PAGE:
Nova Scotia

Lawsuit against pharmacy over senior's death can go ahead, judge rules

Lawyers for the defendants argued the case should be stopped because it wasn't filed in time under the Pharmacy Act. A judge ruled otherwise.

Carlton Bond's 90-year-old mother, Bernice Bond, died in June 2016

Bernice Bond is seen in a photo taken at a birthday party shortly before she was hospitalized. (Samantha Rumley)

A Nova Scotia judge has ruled a lawsuit launched by the family of a senior whose death was allegedly caused by a medication prescription error can proceed as planned.

The son of Bernice Bond filed a statement of claim June 15, 2017 — a year after the 90-year-old woman's death — against pharmacist Alexandra Willson, Canso Pharmacy and an unnamed pharmacy assistant.

According to court documents, Bond filled a prescription for an immune system suppressant at Canso Pharmacy on May 3, 2016.

The documents said Willson noticed the assistant had packaged the tablets to be taken once daily each week instead of once a week as prescribed. Willson asked the assistant to remove the extra tablets from the packages. However, this was not done and Willson did not check the packages before they were given to Bond, the documents said.

Bond was admitted to hospital three weeks later and died June 16, 2016. A medical examiner's report in December 2016 concluded Bond died from "an acute overdose of medication," said the documents.

The allegations have not been proven in court.

Too late to file lawsuit?

Carlton Bond, the woman's son, hired a lawyer after the medical examiner's report was released. 

Lawyers for the defendants argued the case should be stopped because under the Pharmacy Act, a lawsuit has to be filed within a year of the "service rendered."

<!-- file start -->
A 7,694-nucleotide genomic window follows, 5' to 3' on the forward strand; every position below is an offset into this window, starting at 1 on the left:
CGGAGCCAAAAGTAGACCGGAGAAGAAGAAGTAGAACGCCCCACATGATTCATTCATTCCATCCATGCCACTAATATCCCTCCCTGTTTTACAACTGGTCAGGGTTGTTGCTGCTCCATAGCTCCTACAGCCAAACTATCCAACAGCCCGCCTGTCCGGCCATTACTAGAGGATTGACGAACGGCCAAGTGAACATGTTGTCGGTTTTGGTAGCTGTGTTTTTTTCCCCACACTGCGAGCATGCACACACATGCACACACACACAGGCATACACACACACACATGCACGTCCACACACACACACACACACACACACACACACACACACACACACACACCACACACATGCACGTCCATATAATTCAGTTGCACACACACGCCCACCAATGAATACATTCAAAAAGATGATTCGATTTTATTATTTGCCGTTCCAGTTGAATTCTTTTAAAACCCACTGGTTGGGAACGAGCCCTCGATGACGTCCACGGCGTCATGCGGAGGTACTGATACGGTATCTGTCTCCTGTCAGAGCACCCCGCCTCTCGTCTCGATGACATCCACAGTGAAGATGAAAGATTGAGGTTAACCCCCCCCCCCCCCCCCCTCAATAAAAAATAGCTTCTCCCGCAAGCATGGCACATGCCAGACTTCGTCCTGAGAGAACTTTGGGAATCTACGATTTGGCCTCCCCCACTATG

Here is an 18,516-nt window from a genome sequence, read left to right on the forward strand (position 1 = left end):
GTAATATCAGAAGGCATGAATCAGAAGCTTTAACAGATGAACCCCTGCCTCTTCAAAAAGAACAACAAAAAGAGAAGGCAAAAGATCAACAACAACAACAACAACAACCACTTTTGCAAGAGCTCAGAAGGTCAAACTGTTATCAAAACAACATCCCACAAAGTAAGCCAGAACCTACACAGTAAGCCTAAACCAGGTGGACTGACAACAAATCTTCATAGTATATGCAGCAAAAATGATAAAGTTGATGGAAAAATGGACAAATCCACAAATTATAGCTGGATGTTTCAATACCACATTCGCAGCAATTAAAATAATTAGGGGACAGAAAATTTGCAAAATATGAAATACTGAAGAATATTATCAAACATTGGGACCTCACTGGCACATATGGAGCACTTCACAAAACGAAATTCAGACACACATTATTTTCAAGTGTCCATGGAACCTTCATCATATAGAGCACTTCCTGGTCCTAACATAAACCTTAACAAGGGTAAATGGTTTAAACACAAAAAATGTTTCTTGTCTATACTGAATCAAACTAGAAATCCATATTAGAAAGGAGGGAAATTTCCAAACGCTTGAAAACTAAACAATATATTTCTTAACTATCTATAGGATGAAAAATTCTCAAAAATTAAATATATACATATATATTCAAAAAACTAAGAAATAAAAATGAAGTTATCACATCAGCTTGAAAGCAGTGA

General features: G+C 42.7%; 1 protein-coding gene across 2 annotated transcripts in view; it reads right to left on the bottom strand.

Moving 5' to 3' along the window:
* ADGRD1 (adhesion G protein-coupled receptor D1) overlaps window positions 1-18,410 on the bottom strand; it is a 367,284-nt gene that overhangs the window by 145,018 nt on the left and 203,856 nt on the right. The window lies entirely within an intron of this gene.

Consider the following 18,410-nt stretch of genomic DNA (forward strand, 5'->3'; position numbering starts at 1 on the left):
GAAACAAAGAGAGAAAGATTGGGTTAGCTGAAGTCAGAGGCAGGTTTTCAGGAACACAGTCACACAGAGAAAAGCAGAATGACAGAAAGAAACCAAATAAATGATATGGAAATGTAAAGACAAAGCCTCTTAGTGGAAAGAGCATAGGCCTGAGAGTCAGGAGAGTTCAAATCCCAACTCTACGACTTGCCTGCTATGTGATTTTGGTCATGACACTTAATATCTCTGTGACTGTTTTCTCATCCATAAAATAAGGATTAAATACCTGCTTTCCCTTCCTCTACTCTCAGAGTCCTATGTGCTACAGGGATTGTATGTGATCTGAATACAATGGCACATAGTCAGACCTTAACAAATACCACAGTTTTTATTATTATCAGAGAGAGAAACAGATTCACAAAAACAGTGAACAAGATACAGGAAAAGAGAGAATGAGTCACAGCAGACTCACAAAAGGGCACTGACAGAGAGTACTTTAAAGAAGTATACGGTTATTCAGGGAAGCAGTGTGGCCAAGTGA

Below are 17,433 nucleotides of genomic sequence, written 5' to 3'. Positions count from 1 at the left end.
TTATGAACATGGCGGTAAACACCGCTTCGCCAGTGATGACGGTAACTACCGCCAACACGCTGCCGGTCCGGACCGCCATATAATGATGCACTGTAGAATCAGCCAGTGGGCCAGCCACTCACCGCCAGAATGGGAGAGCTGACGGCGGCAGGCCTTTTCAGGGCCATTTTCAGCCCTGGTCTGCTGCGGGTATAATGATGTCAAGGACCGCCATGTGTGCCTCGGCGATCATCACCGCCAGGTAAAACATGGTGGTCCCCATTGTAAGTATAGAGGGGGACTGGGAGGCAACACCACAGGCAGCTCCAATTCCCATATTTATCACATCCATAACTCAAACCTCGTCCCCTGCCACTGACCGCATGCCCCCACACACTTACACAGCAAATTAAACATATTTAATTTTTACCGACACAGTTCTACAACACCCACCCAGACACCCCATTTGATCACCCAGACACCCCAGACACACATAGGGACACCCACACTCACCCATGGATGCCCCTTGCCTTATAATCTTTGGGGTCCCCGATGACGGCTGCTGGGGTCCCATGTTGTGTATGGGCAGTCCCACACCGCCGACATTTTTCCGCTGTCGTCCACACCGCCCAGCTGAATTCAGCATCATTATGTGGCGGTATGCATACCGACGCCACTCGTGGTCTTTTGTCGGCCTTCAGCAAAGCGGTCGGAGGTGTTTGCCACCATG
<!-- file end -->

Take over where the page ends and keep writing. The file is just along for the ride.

But Bond's lawyer, Raymond Wagner, pointed out his client has a year from the date of death under the Fatal Injuries Act. 

Justice Joshua Arnold ruled this week that allowing the Pharmacy Act limitation to stand would "deprive the plaintiff of a strong claim."

"This was not a case of the plaintiff sitting on his rights and allowing the defendants to believe there was no potential for a claim," Arnold wrote in his decision.

He noted there was "no persuasive evidence of any prejudice to the defendants from allowing the claim to proceed."

'We can proceed now'

In an interview, Wagner said the decision allows the case to continue.

"That means we can proceed now, subject to any appeal, to seek compensation for the loss of Mrs. Bond," he said.

CBC News was unable to reach Kylie Russell, the lawyer for the defendants, for comment.

Wagner said the case points to a broader, "extremely troubling" issue. He said Nova Scotia is the only place in the country, except for Yukon, that does not have a two-year limitation period in its Fatal Injuries Act.

Wagner said two years is more compassionate because it gives families time to grieve and does not force them to deal with civil litigation in the first year.

He plans to write to Nova Scotia's minister of justice and the premier.